The US Affordable Care Act may not stand in its current form, but one element of it will continue to be an important trend
in US healthcare—accountable care organizations (ACOs). ACOs have gained greater visibility because of their inclusion as
part of a CMS Medicare initiative in the law. However, private insurance companies have been actively pursuing ACOs independent
of any governmental mandate. Because ACOs are being pursued by both government and private payers, it is a trend that will
have staying power independent of the legal fate of the healthcare law. It is also a trend that could have significant pricing
and marketing implications for pharmaceutical and medical device companies selling products in the United States.
The ACO concept
The ACO model aims to improve quality of patient care while containing overall cost. Private or government insurers enter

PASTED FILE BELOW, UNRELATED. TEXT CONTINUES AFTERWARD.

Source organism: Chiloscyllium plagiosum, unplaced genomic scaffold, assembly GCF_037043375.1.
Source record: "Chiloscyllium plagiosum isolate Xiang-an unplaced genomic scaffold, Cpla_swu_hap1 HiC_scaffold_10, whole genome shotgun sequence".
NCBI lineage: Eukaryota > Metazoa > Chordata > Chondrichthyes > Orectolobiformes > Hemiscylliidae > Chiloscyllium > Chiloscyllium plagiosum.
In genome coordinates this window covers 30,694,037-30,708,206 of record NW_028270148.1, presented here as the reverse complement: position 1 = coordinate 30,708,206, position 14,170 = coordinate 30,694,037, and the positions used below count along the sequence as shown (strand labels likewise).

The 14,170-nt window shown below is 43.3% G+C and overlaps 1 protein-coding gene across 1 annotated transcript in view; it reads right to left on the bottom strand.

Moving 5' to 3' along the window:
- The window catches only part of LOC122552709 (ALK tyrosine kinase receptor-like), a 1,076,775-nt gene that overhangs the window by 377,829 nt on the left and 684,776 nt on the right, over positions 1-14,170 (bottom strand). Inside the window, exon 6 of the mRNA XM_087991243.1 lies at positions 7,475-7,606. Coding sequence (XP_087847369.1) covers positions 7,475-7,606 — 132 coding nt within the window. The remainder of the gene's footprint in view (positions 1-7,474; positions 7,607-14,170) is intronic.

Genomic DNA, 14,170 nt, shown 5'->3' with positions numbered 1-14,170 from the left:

into contracts with healthcare provider networks (the ACOs) to deliver care for a given patient group at a fixed budget, while
still delivering quality care as measured by a number of performance metrics. These arrangements include some kind of shared
risk (or gain) between the insurer and the ACO for meeting an agreed-upon budget that covers the entire care for the defined
population of patients. Quite simply, if the ACO can manage to squeeze efficiencies and stay under the contractual budget
then they stand to make a profit. If the ACO exceeds the annual budget (depending on the contract) they may be liable for
paying a portion of the budget overrun.
While some may perceive ACOs to be an initiative driven by CMS, the truth is actually more nuanced. It is true that some of
the first ACOs were pilot programs introduced by CMS, such as the Physician Group Practice Demonstration (introduced in 2005).
However, in recent years private insurers have taken this idea and made it their own. In fact, the authors at CMS who wrote
the ACO guidelines under the Affordable Care Act had to alter their final rules (issued in October 2011) after existing ACOs
complained that the quality metrics were too different from those already in use as part of private managed care organization
(MCO) agreements. So while CMS may have started the ACO trend, they are no longer the sole driver of development.